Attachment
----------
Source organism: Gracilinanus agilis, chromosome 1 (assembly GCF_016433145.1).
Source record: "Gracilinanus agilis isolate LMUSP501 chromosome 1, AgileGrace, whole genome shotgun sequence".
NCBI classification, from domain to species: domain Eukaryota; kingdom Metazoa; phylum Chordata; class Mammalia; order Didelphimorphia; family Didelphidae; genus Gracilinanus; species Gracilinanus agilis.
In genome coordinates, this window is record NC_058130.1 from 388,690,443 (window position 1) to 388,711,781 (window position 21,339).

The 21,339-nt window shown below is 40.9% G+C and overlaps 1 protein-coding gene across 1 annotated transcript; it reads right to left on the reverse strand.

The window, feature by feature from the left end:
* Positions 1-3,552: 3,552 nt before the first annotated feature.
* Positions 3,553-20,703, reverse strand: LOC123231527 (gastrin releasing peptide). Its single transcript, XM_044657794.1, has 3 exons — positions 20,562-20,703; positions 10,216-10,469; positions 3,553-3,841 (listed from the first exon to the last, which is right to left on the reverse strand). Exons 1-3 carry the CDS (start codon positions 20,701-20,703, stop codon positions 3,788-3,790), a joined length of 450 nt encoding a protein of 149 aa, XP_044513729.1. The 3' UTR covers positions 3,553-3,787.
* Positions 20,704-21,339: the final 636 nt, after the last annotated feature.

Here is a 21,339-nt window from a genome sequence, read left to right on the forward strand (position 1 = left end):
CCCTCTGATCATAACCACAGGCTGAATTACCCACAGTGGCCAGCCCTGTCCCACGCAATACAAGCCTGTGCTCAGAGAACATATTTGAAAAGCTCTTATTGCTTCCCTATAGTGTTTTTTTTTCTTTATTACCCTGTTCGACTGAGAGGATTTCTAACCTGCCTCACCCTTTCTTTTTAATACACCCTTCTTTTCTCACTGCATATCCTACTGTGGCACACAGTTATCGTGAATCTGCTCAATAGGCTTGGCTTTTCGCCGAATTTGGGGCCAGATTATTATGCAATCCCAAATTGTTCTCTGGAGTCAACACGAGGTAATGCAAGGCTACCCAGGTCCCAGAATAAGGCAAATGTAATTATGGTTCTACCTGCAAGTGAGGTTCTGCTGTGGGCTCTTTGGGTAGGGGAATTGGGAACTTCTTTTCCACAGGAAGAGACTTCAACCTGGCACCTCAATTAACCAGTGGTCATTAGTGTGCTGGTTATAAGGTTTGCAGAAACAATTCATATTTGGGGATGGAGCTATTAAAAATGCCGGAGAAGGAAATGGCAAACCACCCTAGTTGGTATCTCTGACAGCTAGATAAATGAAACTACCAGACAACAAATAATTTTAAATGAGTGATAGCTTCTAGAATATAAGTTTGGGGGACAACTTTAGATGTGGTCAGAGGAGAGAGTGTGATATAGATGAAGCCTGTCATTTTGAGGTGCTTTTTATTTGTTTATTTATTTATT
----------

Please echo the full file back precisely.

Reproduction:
Source organism: Gracilinanus agilis, chromosome 1 (assembly GCF_016433145.1).
Source record: "Gracilinanus agilis isolate LMUSP501 chromosome 1, AgileGrace, whole genome shotgun sequence".
NCBI classification, from domain to species: domain Eukaryota; kingdom Metazoa; phylum Chordata; class Mammalia; order Didelphimorphia; family Didelphidae; genus Gracilinanus; species Gracilinanus agilis.
In genome coordinates, this window is record NC_058130.1 from 388,690,443 (window position 1) to 388,711,781 (window position 21,339).

The 21,339-nt window shown below is 40.9% G+C and overlaps 1 protein-coding gene across 1 annotated transcript; it reads right to left on the reverse strand.

The window, feature by feature from the left end:
* Positions 1-3,552: 3,552 nt before the first annotated feature.
* Positions 3,553-20,703, reverse strand: LOC123231527 (gastrin releasing peptide). Its single transcript, XM_044657794.1, has 3 exons — positions 20,562-20,703; positions 10,216-10,469; positions 3,553-3,841 (listed from the first exon to the last, which is right to left on the reverse strand). Exons 1-3 carry the CDS (start codon positions 20,701-20,703, stop codon positions 3,788-3,790), a joined length of 450 nt encoding a protein of 149 aa, XP_044513729.1. The 3' UTR covers positions 3,553-3,787.
* Positions 20,704-21,339: the final 636 nt, after the last annotated feature.

Here is a 21,339-nt window from a genome sequence, read left to right on the forward strand (position 1 = left end):
CCCTCTGATCATAACCACAGGCTGAATTACCCACAGTGGCCAGCCCTGTCCCACGCAATACAAGCCTGTGCTCAGAGAACATATTTGAAAAGCTCTTATTGCTTCCCTATAGTGTTTTTTTTTCTTTATTACCCTGTTCGACTGAGAGGATTTCTAACCTGCCTCACCCTTTCTTTTTAATACACCCTTCTTTTCTCACTGCATATCCTACTGTGGCACACAGTTATCGTGAATCTGCTCAATAGGCTTGGCTTTTCGCCGAATTTGGGGCCAGATTATTATGCAATCCCAAATTGTTCTCTGGAGTCAACACGAGGTAATGCAAGGCTACCCAGGTCCCAGAATAAGGCAAATGTAATTATGGTTCTACCTGCAAGTGAGGTTCTGCTGTGGGCTCTTTGGGTAGGGGAATTGGGAACTTCTTTTCCACAGGAAGAGACTTCAACCTGGCACCTCAATTAACCAGTGGTCATTAGTGTGCTGGTTATAAGGTTTGCAGAAACAATTCATATTTGGGGATGGAGCTATTAAAAATGCCGGAGAAGGAAATGGCAAACCACCCTAGTTGGTATCTCTGACAGCTAGATAAATGAAACTACCAGACAACAAATAATTTTAAATGAGTGATAGCTTCTAGAATATAAGTTTGGGGGACAACTTTAGATGTGGTCAGAGGAGAGAGTGTGATATAGATGAAGCCTGTCATTTTGAGGTGCTTTTTATTTGTTTATTTATTTATT